Friday, August 31, 2007

Recent Cightings: Libraries - Blog Day

World Blog Day - Celebrate !

1. Find 5 new Blogs
2. Notify the 5 bloggers that they are part of BlogDay 2007
3. Write a short description
4. Post the BlogDay Post (on August 31st)
5. Add the BlogDay tag using this link

Denver Public Library Podcast
~ Stories from the Denver Public Library

Grand Rapids Public Library
~ Presentations, Storytimes, Book Reviews

LibVibe - library news headlines
~ Listen Now, right on the computer, no iPod needed !

Lindenhurst Memorial Library NY
~ Audio downloads of original public affairs, music, and discussion programs

Sunnyvale Public Library CA
~ Audio and Video Broadcasts of Library Programs and Sunnyvale Voices Stories

Thursday, August 30, 2007

California public libraries, for one, take an unexpected hit.

Broken Process Yields a Bad Budget for California
California Progress Report: Aug 30, 2007 By John Laird
Chair of Assembly Budget Committee and Conference Committee on the Budget

The final state budget has been signed by the governor, and it’s bad news for anyone who looks to the state for health care, lower fees for higher education, human services, public transit, library programs, or protecting parks and the environment. READ ON

Local libraries suffer in state budget crunch
Marin Independent Journal: Aug 27, 2007 by Jennifer Upshaw

Gov. Arnold Schwarzenegger's $131.4 billion state budget has left local librarians cold. Friday's passage of the budget - 52 days late - means the loss of about $15 million in state funds to libraries big and small.

In Marin, about $114,000 in state money will be missing from the county library system's $13 million budget, said Carol Starr, director of county library services. The money will be made up from the department's

$2 million reserve fund. Likely, the move means fewer new books, she said.

"It's an impact," Starr said. "It sort of strikes me as asking the library to do more than their fair share."

During budget negotiations, the Legislature added $1 million to the
Public Library Foundation, the entity created to dole out state dollars locally for necessities such as books and materials. The money was removed by the governor, as was an additional $7 million. The budget is now $14.4 million from the foundation for libraries statewide, said Susan Negreen, director of the California Library Association.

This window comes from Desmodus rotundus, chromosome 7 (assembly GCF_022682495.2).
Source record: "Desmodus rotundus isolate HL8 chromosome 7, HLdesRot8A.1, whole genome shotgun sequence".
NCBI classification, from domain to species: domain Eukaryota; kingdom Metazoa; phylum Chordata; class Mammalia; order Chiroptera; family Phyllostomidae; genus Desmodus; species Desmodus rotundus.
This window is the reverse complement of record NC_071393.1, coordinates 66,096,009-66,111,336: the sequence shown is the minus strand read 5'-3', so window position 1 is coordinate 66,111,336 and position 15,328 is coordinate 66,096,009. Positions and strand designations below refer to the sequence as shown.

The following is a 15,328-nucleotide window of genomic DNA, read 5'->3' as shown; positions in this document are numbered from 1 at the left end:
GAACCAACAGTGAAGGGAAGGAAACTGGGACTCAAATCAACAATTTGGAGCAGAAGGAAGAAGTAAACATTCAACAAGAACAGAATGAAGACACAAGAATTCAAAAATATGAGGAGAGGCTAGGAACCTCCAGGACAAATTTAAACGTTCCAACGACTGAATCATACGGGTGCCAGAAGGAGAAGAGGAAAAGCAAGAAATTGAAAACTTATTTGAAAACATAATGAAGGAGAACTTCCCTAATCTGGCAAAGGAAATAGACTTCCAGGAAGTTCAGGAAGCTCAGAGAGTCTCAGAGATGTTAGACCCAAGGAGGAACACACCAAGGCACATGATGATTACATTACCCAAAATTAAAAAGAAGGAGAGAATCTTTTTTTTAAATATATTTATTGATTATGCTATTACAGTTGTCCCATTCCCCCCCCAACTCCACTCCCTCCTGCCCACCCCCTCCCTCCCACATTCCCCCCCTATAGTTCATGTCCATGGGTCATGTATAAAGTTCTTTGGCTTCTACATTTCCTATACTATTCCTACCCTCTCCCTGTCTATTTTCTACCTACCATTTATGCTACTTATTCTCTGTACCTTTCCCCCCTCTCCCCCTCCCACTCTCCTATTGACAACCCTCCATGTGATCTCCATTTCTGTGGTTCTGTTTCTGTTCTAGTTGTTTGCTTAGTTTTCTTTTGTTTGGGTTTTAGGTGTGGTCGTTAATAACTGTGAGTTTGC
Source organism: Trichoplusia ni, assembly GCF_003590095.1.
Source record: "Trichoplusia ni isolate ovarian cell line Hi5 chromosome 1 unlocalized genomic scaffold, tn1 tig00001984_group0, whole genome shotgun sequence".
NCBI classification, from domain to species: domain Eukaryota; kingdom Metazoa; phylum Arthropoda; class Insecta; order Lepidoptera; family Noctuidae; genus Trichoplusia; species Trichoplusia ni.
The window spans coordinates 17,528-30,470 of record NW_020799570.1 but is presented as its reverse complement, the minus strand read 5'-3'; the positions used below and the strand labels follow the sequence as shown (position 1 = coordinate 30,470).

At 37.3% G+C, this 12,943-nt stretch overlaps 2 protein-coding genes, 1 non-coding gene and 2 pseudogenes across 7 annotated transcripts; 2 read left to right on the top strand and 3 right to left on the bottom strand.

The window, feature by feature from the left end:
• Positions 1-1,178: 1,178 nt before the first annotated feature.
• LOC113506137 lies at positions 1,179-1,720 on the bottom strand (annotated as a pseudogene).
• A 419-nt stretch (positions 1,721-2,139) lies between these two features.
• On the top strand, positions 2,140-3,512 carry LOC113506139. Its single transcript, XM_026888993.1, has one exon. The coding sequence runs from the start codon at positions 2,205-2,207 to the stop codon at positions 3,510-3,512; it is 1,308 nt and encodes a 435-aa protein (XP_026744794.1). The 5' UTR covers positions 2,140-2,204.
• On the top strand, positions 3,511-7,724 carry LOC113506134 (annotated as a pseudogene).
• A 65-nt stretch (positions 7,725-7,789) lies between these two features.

From the Transaction Based Reimbursement program, which helps libraries statewide finance services such as inter-library loan, another $7 million was sliced, leaving that budget at $11.6 million for all 181 public libraries across the state.

"We are deeply disappointed," Negreen said. "I think there's no doubt this will mean service cuts in the state."

The series of vetoes was vital to beefing up the state's reserves, Schwarzenegger spokesman H.D. Palmer said.

"There were any number of difficult but very necessary decisions that need to be made to build up the reserves in light of the uncertainties in the state revenue picture," he said. "These vetoes are part of what went into building that reserve."

Many libraries outside the county system - San Rafael, Belvedere, Tiburon, Sausalito, Mill Valley, Larkspur and San Anselmo - also will feel the pinch.

In San Rafael, officials had been skittish in years past, opting not to rely on state money. A few years' stability prompted San Rafael to make an exception and count this year on the money - money that will now have to come out of the department's $100,000 in reserves.

About $10,000 will be necessary to cover materials. Between $15,000 and $20,000 will be lost for inter-library loan, estimated David Dodd, San Rafael Public Library director.

"We had really counted on the trend going upward," he said of state funds. "It's just a step in the wrong direction. Last year, we were saying it was a step in the right direction.

"We are not happy today."

State budget cuts filter down to Alameda, Contra Costa libraries
San Jose Mercury News: Aug 29, 2007 By Karen Holzmeister and Ryan Huff

Gov. Schwarzenegger's new budget hit the Alameda County Library like a shelf of falling books.

County Librarian Jean Hofacket was hoping for $1.3 million from the state-subsidized Public Library Foundation. That's a hefty raise from the $301,000 that Alameda County received from the foundation in the 2006-07 state budget.

Instead, the budget signed Aug. 24 by Schwarzenegger will result in just $200,000 in foundation funds for the county's 10 libraries and other outreach services.

This $101,000 loss, Hofacket said, could mean across-the-board cuts in materials and programs. Some possible examples: Fewer books purchased. Less adult literacy training. Reductions in children's programs.

Hofacket doesn't have specifics on how the $200,000 state foundation money will be spent during 2007-08, but it will be used for programs, staffing and materials.

As an example, $200,000 could buy 5,700 books or 5,400 hours of adult literacy training, or 400 children's programs.

Union Tribune: Aug 25, 2007 By Ed Mendel

Among the San Diego vetoes: A $7 million statewide library cut is expected to cost the San Diego city library about $250,000 and the county library $200,000.

Schwarzenegger cut $15 million from programs that allow library systems to loan books to each other, and run bookmobiles and other literacy programs.

Action frees money for local groups even as state officials begin preparing for next year's budget debate.
OC Register: Aug 24, 2007 by Brian Joseph

SACRAMENTO -- Gov. Arnold Schwarzenegger on Friday signed the third-latest budget in recent California history, 55 days after the state's June 30 deadline.